About 20 seconds later, video shows Segura turning around and heading back to the home. At this time, investigators believe Donald Sahota stepped outside and an altercation between the two occurred. Investigators believe Sahota was trying to take Segura into custody.
During the 911 call, Dawnese Sahota said the two men began fighting and that the suspect was hitting her husband.
Police believe a handgun fell to the ground during the fight and in the video from the plane, they could see one person swinging his arm into the other before one person got up and ran into the Sahota’s home, closing the door behind them.
While the two were wrestling on the ground, responding officers were arriving. One of the responding law enforcement officers was Deputy Jonathan Feller from the Clark County Sheriff’s Office.
The probable cause statement said that at the same time Feller’s patrol vehicle came to a stop, the man who had been shut outside the home picked up what investigators believe was a handgun and went to the door of the home and began kicking it. A couple seconds later, Feller had gotten out of his vehicle, raised his rifle and fired four shots at the person kicking at the door.
Via the open 911 call, police said they could hear loud banging sounds followed by Dawnese Sahota screaming and then gunshots.
Less than 10 seconds after the last shot was fired, police said Dawnese ran out of the garage door yelling for the officers to help her husband and pointing toward the person who had been shot near the front door.
About a minute later, Segura opened the front door and surrendered.
Dawnese Sahota told investigators that after Segura entered her home, she ran and exited through the main door to her garage before coming outside through the overhead garage door. She said while she was running through her home she could feel the suspect grabbing at her “trying to take her down.” She said, “I thought he was going to get me, and I was going to die.”
She said when Segura forced his way inside the home, the door struck her and injured her forehead.
In an interview with a Kelso Police detective, Segura told investigators he stabbed Donald Sahota at least three times in the torso and that when Sahota contacted him in the driveway, he had a gun and identified himself as a police officer.
He said while they were fighting Officer Sahota lost control of his gun and they were both trying to get it.
In the interview, Segura said he believed his third stab is what took Officer Sahota’s breath away and said, “Now she is a widow because of me, man,” and began to cry. The court document says that Segura said, “They had such a nice home and I ruined that for them. I destroyed that. I’m not a killer, man.”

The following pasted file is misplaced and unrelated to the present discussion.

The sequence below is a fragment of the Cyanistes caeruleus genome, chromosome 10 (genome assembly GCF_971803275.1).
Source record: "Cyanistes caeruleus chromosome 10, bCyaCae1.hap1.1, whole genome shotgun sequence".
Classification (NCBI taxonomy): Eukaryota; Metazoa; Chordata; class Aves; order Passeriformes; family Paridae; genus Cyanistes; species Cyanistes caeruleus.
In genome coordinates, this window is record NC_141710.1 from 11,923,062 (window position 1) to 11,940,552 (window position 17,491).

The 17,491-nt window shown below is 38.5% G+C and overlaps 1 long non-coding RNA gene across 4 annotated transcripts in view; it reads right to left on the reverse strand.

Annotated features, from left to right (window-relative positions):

Segura said he didn’t know why he ran into the home. When he came out, he said he heard police officers say, “Wait, is that the suspect, or is that the suspect?”
The Kelso police detective said he later learned the cashier at the Chevron who had been robbed gave Segura around $400 to $500 from the register.
Deputy Feller told investigators he knew the suspect and homeowner were fighting at the time he was directed to the house. He said he heard updates on the radio that a gun had been dropped and that someone picked it up. At the scene, he believed he saw a man who matched the robbery suspect’s description pick up a handgun, look directly at him, then turn and run toward the house where he tried to force his way inside.
Feller said based on what he was seeing, he was convinced the man kicking at the door was the suspect and that he was trying to get into the house to harm the occupants. Feller said he fired his rifle in an attempt to stop the man from getting inside and killing the occupants. He said he learned he had shot Officer Sahota after Segura came outside and was taken into custody.
The Clark County medical examiner told the Kelso Police Department detective that a stab wound Sahota suffered to his neck was a life-threatening injury and could have caused him to bleed out if he didn’t receive immediate care. However, she said the gunshot wounds to Sahota’s chest were so traumatic that those were the injuries that took his life.